Nikola Tesla’s Uncanny Smart Phone Prediction 100 years Ago

Nikola Tesla rocks! Only the men of real intellect and vision could accurately predict the future. Tesla did just that more than 100 years ago when he predicted that it would be possible in the future to transmit images, photos and songs via an “inexpensive instrument not bigger that a watch” anywhere in the world. The future he was talking about is ‘today’, as we now have smart phones, high tech computing devices and the Internet. Unlike Nostradamus, Nikola Tesla was certain that this amazing telecommunication device was possible years before the advent of radio and television technologies. For sure, he didn’t base his prophecy on mystical assumptions, but on the fact that he was the first man to discover wireless technology a century ago. He knew back then this wireless technology was the future of mankind.

Nikola Tesla once wrote:

“The present is theirs; the future, for which I really work, is mine.”

Here’s an interesting article from Telegraph:

Tesla, a pioneering Serbian-born physicist, made the prediction about the portable messaging service in the Popular Mechanics magazine in 1909.

Tesla, whose name lives on at Tesla Motors, the electric car manufacturer, saw wireless energy as the only way to make electricity thrive.

He wrote in the magazine that, one day it would be possible to transmit wireless messages all over the world.

Tesla, who spent most of his adult life in America before his death in New York in 1943, imagined such a hand-held device would be simple to use and that, one day, everyone in the world would communicate to friends using it.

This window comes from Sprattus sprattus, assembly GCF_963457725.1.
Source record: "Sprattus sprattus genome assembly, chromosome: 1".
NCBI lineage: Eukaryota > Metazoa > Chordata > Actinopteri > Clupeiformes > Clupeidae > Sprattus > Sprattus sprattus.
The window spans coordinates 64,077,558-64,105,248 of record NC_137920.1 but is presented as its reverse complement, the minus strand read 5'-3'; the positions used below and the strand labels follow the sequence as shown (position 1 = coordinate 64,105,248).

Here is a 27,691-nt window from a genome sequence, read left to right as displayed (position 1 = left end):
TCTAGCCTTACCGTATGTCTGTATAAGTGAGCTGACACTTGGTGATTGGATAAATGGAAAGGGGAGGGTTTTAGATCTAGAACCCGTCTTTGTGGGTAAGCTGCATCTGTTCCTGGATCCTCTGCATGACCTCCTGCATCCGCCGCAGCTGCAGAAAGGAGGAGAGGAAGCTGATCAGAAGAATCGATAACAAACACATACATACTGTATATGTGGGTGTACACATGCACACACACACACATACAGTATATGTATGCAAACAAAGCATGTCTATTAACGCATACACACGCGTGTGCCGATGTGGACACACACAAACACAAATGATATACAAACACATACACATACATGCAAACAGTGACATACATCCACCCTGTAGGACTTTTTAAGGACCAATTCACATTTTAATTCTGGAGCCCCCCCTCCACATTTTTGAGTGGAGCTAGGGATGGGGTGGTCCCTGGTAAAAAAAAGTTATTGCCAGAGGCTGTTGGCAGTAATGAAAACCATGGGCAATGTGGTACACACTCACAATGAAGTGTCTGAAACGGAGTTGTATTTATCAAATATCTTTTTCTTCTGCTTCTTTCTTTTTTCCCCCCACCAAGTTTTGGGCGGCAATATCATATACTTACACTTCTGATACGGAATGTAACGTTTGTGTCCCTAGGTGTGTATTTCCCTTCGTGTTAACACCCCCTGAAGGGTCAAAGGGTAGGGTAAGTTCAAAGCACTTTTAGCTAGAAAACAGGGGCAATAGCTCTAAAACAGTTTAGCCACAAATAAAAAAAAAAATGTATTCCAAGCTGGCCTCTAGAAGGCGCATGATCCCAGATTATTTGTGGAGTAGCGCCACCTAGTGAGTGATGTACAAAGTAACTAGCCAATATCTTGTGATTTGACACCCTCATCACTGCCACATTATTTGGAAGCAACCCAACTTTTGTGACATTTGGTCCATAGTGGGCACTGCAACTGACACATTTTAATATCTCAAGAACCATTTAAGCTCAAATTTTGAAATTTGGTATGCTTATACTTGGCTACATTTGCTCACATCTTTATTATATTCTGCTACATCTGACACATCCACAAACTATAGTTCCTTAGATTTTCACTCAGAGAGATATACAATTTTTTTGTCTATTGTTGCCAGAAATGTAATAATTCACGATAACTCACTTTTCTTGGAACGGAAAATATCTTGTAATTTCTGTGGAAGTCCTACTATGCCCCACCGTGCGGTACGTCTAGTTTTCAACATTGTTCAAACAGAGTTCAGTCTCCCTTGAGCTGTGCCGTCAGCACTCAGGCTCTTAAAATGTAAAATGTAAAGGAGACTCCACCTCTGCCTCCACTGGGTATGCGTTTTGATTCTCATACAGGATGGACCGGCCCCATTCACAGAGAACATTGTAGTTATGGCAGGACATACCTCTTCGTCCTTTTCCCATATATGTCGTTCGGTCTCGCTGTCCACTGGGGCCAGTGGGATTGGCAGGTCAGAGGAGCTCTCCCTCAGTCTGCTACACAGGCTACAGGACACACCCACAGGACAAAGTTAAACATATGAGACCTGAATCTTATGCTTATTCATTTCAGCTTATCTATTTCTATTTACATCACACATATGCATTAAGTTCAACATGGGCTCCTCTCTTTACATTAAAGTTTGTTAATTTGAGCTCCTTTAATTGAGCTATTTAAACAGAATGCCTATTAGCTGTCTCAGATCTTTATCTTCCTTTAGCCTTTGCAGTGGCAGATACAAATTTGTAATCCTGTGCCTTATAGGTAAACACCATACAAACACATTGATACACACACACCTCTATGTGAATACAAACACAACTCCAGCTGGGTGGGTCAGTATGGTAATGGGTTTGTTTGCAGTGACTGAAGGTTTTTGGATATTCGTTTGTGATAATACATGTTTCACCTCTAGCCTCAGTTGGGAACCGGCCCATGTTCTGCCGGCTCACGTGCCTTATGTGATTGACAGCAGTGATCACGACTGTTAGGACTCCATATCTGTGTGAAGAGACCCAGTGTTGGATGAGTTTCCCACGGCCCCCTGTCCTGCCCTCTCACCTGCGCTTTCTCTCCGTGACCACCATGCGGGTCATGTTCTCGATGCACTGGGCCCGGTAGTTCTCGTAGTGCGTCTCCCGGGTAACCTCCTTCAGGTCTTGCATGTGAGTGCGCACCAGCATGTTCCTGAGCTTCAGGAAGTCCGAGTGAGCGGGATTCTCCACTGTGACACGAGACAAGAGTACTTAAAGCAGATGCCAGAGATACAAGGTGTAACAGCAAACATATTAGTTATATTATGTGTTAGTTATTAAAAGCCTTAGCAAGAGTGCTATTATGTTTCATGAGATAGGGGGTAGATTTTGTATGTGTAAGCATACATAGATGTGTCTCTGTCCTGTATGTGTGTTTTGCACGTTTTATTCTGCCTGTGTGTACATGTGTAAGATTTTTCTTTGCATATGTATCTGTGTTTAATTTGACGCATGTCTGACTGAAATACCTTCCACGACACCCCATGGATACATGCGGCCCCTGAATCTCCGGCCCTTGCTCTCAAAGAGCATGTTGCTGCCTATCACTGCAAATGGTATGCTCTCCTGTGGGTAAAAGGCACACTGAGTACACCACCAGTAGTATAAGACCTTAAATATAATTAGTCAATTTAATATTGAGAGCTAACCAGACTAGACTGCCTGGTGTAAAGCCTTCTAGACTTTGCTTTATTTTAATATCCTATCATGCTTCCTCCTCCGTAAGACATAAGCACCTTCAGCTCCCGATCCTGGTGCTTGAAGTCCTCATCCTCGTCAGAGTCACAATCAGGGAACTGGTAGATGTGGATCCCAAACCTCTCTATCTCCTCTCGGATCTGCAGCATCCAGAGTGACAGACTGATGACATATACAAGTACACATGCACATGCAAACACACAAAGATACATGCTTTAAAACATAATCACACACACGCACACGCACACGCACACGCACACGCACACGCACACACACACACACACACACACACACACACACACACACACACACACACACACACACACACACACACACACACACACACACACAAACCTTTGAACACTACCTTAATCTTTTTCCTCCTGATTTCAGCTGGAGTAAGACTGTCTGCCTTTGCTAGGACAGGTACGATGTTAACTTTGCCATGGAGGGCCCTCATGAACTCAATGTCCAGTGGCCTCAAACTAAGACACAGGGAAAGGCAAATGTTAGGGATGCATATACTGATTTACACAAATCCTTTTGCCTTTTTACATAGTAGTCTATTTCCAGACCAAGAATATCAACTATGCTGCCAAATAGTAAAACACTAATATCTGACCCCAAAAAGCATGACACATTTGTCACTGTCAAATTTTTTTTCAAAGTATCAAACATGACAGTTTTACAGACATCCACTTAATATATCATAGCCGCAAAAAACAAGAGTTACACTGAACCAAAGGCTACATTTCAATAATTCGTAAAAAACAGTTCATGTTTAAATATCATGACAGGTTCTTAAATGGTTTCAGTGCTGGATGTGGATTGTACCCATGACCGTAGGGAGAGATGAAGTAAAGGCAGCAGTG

This, he added, would usher in a new era of technology.

Seth Porges, the magazine’s technology editor, disclosed Tesla’s prediction at a presentation, titled “108 years of futurism”, to industry figures recently in New York.

The “Crackberry” as it has been dubbed for its addictive qualities, is popular with business executives and US President Barack Obama, but has struggled in Britain to widen its appeal to a younger demographic.

The magazine, which has nine international editions that is read by millions, has been trying to imagine how the world will look in future years since it was first published in January 1902.

“Nikola Tesla was able to predict technology which is still in its nascent forms a hundred years later,” Mr Porges said.

“He talked a lot about his other great passion, which was wireless power.

“It has taken a little longer to get off the ground, but work on fascinating wireless conductive transmission is going on right now in research centres at MIT and Intel and other places.”

But some predictions have fallen short of expectations such as personal helicopters, flying cars, airports positioned on the top of giant buildings, and even an oven that also acted as a hairdryer.

In the first half of the 20th century, other magazine writers imagined trains that were transported around the country via hot air balloons, fire fighters that wore sprinkler helmets and homebuyers that chose their homes via mail order.


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